Yes vote is ‘the key to tackling poverty’


  Independence is the only sure way to deal with the ever-growing gap between Scotland’s rich and poor, two leading figures in the Yes campaign will say today.
Ahead of today’s Oxfam debate on inequality at the Lighthouse, Mitchell Lane, Glasgow, Deputy First Minister Nicola Sturgeon and Patrick Harvie, Co-Convener of the Scottish Green Party, both members of Yes Scotland’s Advisory Board, have said that a Yes vote in eight weeks’ time is the key to tackling poverty.

Ms Sturgeon said: “Successive Westminster governments have failed us on poverty. The gap between rich and poor continues to grow wider and wider as the poorest in society are hit hardest by Westminster cuts.
“A Yes vote is the key to tackling poverty in Scotland. With independence, we can bring about real and lasting change.
“Instead of up to 100,000 more children being pushed into poverty by Tory austerity, we can transform childcare to benefit 240,000 children and their families.
“Under the Westminster system, we have seen the percentage of people in Scotland relying on food banks rocket by 400 per cent in the past year. Many of these people are in work – but the cost of living means they can’t put food on the table.
“With a Yes vote we can tackle in-work poverty with the establishment of a Fair Work Commission and a minimum wage that rises at least in line with inflation. If this had been in place over the last five years, the least well-off Scots would today be around £675 a year better off.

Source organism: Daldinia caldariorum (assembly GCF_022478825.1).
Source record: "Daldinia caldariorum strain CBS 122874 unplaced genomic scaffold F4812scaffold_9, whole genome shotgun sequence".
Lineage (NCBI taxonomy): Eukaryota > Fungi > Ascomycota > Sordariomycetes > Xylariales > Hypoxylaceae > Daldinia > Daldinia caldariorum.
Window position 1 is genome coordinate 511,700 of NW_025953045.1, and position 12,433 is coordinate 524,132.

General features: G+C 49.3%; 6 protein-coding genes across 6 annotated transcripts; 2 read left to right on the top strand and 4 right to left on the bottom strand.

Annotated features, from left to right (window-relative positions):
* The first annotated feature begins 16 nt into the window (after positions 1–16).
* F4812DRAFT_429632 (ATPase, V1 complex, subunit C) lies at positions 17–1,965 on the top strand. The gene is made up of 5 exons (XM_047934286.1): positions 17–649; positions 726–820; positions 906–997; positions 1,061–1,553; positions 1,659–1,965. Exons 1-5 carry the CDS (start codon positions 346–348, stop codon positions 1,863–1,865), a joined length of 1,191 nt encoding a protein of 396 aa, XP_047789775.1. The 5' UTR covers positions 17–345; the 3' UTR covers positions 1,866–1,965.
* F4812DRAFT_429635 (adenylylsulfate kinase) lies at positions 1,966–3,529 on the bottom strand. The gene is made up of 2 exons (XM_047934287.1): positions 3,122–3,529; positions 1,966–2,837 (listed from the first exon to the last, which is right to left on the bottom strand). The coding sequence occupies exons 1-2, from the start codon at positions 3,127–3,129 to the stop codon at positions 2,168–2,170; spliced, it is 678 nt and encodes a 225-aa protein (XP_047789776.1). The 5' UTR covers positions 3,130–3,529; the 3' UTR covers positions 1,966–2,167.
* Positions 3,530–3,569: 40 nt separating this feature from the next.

“We can also use the powers of independence to ensure a better deal for our older people. Under our plans, new pensioners will be £260 a year better off than they would be under Westminster.
“Taking our future into our own hands with a Yes vote in September will give us the full powers we need to get on with building a better, fairer Scotland.’

Patrick Harvie MSP said: “The benefits system in the UK has abandoned the purpose of human welfare and now has two purposes. One is to bully people into low paid work and the other is to subsidise low pay so that big employers can pay poverty wages, which don’t allow people to live with a bit of dignity.

“We need to re-win the argument for a welfare state where we actually look after all people, where all people’s dignity is important and we don’t use divisive rhetoric that sets up groups of people against each other.

“A country on the scale and size of the UK does have great potential to pool and share resources and, if I’d seen that happening in recent decades, I might have ended up on the other side of the debate, but I’ve seen the opposite happening.

The gap between the richest and the rest grows ever wider. That’s what I want change and Scotland should really take the opportunity to do it for itself.”